China and United States

analytical Essay
2040 words
2040 words

The history of United States-China relations tells a story of distrust, exploitation, naivety, and conflicting viewpoints, but also one of a struggle to bypass those differences. In recent decades, the two nations have been increasingly reliant on one another, but America still cannot overcome many of the divisions established between the U.S. and Maoist China Michael Schaller argues. Though relations became hostile the era following the end of the Second World War, China's diplomatic view of the U.S. and the West had always been quite reserved. China's attitude towards America never deterred it (America) from pursuing its interest within the Far East. During the nineteenth and early twentieth centuries, America sought to open the Chinese market to expand trade and increase the amount of missionary work within China. From the collapse of the Qing until the end of the "loss of China" in 1949, the U.S. sought to insure that the Chinese market and potential military power remained U.S.-friendly in the post-war era. After Mao's Communist Party of China seized the mainland, the U.S. began to point fingers for the loss of Chang Kai-shek's pro-American state. Tensions eventually cooled in the 1970s with Nixon's outreach to China, ushering in a détente between the powers. In this new stage of relations, America and China sought to forward mutual interests towards the containment of the Soviet bloc.
America began its history with China "from their initial contact in the 1780s" during the twilight years of China's imperial era (4). The aristocracy of the last Chinese dynasty, the Qing, clung desperately to preserve not only China's sovereignty but also its own relevance as the power structure with the region as Western powers s...

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...ew] Bush administration... took to describing China as a 'strategic competitor' or rival" (3).
Throughout history Sino-American, relations have tedious, but there are moments of cooperation between the two powers. A lack of understanding for cultural and political differences has repeatedly led these nations to conflict. America's outlook of China has many times been naive; Americans imagined China the way they wanted not the way it really was. Within China, the struggles of modernization and America's attempts to control the region have caused drastically varied reactions throughout China's history with the United States. Cooperation for mutual benefit has pushed differences into the background several times in Sino-American relations, and the current partnership between the two nations continues to be one of the most important in modern geopolitical history,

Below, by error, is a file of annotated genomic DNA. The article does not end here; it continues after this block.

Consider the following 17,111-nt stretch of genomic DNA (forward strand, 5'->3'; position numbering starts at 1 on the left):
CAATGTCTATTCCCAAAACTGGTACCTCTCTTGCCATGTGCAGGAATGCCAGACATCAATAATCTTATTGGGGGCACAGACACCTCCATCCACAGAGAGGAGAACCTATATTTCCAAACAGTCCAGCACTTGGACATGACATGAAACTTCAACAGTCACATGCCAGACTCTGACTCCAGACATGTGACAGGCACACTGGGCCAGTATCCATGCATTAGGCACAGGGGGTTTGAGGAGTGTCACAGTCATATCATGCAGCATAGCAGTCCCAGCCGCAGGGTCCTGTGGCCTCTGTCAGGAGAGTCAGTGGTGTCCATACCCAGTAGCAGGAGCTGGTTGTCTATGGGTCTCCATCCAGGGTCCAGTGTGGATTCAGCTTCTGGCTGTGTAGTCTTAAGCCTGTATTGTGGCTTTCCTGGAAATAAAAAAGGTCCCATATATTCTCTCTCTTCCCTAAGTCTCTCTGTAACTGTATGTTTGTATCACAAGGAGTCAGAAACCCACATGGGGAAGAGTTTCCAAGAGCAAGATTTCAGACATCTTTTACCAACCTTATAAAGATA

In this essay, the author

  • Analyzes how the history of united states-china relations tells a story of distrust, exploitation, and naivety, but also one of the struggle to bypass those differences.
  • Explains that america began its history with china "from their initial contact in the 1780s" during the twilight years of china's imperial era.
  • Analyzes how the growth of international narcotics trade broke down china's isolation as more chinese became addicts of the opium imported by british merchants.
  • Analyzes how the expansion of the alien religion sparked attacks on missionaries and converts alike, driving the wedge between the chinese and the west.
  • Explains that many americans found it difficult to accept the new wave of chinese immigrants to america. the senate passed the chinese exclusion act in 1882.
  • Explains how the united states sought to ensure its role as a major player in the asian market without having to compete militarily for domination of china.
  • Explains that the chinese were too weak to reverse the tide of foreign domination within their nation. revolutionaries such as sun yat-sen and yuan shihk'ai overthrow the qing regime.
  • Explains that the kmt established a "unified front" against japanese aggression and sent chang kai-shek to the soviet union to protect the nation from japan.
  • Analyzes how the ccp's wartime policy of fighting japanese forces and self-portrayal as a pan-chinese unifier led to tense relations between the two nations.
  • Analyzes how nixon and kissinger campaigned for a "peace with honor" after the vietnam war and tet offensive. china saw the opportunity to improve sino-american relations.
  • Explains that nixon's resignation in 1974 worried chinese officials, who questioned whether his opening to china had provoked it. politics in the u.s. would slow the process of normalizing relations with china.
  • Analyzes how the economic interests of the late twentieth and twenty-first centuries have strengthened the need to maintain a working relationship with the other, yet tension because of geopolitical ambitions tends to put both nations at odds with one another.
  • Analyzes how sino-american relations have been tedious, but there are moments of cooperation between the two powers. america's outlook of china has been naive, and the struggles of modernization and american attempts to control the region have caused drastically varied reactions.
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